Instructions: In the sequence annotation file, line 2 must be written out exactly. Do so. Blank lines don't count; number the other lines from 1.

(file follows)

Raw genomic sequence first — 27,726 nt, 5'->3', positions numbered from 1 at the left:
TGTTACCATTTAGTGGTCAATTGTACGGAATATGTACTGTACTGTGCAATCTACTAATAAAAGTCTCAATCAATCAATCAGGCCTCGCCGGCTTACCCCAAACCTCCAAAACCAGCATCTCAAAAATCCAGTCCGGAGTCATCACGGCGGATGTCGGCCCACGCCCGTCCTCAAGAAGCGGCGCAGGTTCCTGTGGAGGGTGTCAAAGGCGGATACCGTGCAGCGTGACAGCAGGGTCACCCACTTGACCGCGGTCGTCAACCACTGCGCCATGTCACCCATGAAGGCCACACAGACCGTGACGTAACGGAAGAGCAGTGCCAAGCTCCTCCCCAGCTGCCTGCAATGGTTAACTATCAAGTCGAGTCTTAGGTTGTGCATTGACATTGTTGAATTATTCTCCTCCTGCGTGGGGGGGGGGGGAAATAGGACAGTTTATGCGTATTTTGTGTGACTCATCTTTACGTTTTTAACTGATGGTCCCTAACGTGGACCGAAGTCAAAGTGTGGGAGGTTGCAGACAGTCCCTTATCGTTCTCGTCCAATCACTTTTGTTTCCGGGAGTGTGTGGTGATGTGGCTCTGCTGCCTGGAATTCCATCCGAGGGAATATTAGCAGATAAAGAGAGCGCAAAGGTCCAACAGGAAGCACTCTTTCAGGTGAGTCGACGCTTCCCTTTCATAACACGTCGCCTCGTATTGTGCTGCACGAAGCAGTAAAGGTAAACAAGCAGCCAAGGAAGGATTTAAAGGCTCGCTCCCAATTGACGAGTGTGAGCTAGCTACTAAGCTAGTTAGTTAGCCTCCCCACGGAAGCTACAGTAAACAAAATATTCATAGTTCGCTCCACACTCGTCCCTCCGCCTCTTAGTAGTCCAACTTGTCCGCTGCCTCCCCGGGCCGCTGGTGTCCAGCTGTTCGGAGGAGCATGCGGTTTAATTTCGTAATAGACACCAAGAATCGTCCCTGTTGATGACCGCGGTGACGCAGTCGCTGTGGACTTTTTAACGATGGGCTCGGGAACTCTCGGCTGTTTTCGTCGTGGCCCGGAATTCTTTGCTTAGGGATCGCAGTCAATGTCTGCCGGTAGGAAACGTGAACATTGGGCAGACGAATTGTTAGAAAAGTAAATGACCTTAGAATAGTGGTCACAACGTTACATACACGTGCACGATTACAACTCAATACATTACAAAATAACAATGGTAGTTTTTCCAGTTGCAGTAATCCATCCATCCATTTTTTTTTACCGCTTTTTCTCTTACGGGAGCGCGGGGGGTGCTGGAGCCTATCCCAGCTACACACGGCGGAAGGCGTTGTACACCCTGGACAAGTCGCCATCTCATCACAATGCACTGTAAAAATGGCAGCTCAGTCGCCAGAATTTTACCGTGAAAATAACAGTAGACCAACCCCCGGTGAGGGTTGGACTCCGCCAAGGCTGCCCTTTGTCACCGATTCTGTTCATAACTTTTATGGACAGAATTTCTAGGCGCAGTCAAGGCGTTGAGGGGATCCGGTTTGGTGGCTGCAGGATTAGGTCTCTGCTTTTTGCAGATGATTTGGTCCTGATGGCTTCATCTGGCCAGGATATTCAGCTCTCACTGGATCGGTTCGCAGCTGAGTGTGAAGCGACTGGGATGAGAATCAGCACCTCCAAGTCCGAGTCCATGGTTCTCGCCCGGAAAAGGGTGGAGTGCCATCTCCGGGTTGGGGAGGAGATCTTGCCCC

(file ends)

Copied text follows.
TGTTACCATTTAGTGGTCAATTGTACGGAATATGTACTGTACTGTGCAATCTACTAATAAAAGTCTCAATCAATCAATCAGGCCTCGCCGGCTTACCCCAAACCTCCAAAACCAGCATCTCAAAAATCCAGTCCGGAGTCATCACGGCGGATGTCGGCCCACGCCCGTCCTCAAGAAGCGGCGCAGGTTCCTGTGGAGGGTGTCAAAGGCGGATACCGTGCAGCGTGACAGCAGGGTCACCCACTTGACCGCGGTCGTCAACCACTGCGCCATGTCACCCATGAAGGCCACACAGACCGTGACGTAACGGAAGAGCAGTGCCAAGCTCCTCCCCAGCTGCCTGCAATGGTTAACTATCAAGTCGAGTCTTAGGTTGTGCATTGACATTGTTGAATTATTCTCCTCCTGCGTGGGGGGGGGGGGAAATAGGACAGTTTATGCGTATTTTGTGTGACTCATCTTTACGTTTTTAACTGATGGTCCCTAACGTGGACCGAAGTCAAAGTGTGGGAGGTTGCAGACAGTCCCTTATCGTTCTCGTCCAATCACTTTTGTTTCCGGGAGTGTGTGGTGATGTGGCTCTGCTGCCTGGAATTCCATCCGAGGGAATATTAGCAGATAAAGAGAGCGCAAAGGTCCAACAGGAAGCACTCTTTCAGGTGAGTCGACGCTTCCCTTTCATAACACGTCGCCTCGTATTGTGCTGCACGAAGCAGTAAAGGTAAACAAGCAGCCAAGGAAGGATTTAAAGGCTCGCTCCCAATTGACGAGTGTGAGCTAGCTACTAAGCTAGTTAGTTAGCCTCCCCACGGAAGCTACAGTAAACAAAATATTCATAGTTCGCTCCACACTCGTCCCTCCGCCTCTTAGTAGTCCAACTTGTCCGCTGCCTCCCCGGGCCGCTGGTGTCCAGCTGTTCGGAGGAGCATGCGGTTTAATTTCGTAATAGACACCAAGAATCGTCCCTGTTGATGACCGCGGTGACGCAGTCGCTGTGGACTTTTTAACGATGGGCTCGGGAACTCTCGGCTGTTTTCGTCGTGGCCCGGAATTCTTTGCTTAGGGATCGCAGTCAATGTCTGCCGGTAGGAAACGTGAACATTGGGCAGACGAATTGTTAGAAAAGTAAATGACCTTAGAATAGTGGTCACAACGTTACATACACGTGCACGATTACAACTCAATACATTACAAAATAACAATGGTAGTTTTTCCAGTTGCAGTAATCCATCCATCCATTTTTTTTTACCGCTTTTTCTCTTACGGGAGCGCGGGGGGTGCTGGAGCCTATCCCAGCTACACACGGCGGAAGGCGTTGTACACCCTGGACAAGTCGCCATCTCATCACAATGCACTGTAAAAATGGCAGCTCAGTCGCCAGAATTTTACCGTGAAAATAACAGTAGACCAACCCCCGGTGAGGGTTGGACTCCGCCAAGGCTGCCCTTTGTCACCGATTCTGTTCATAACTTTTATGGACAGAATTTCTAGGCGCAGTCAAGGCGTTGAGGGGATCCGGTTTGGTGGCTGCAGGATTAGGTCTCTGCTTTTTGCAGATGATTTGGTCCTGATGGCTTCATCTGGCCAGGATATTCAGCTCTCACTGGATCGGTTCGCAGCTGAGTGTGAAGCGACTGGGATGAGAATCAGCACCTCCAAGTCCGAGTCCATGGTTCTCGCCCGGAAAAGGGTGGAGTGCCATCTCCGGGTTGGGGAGGAGATCTTGCCCC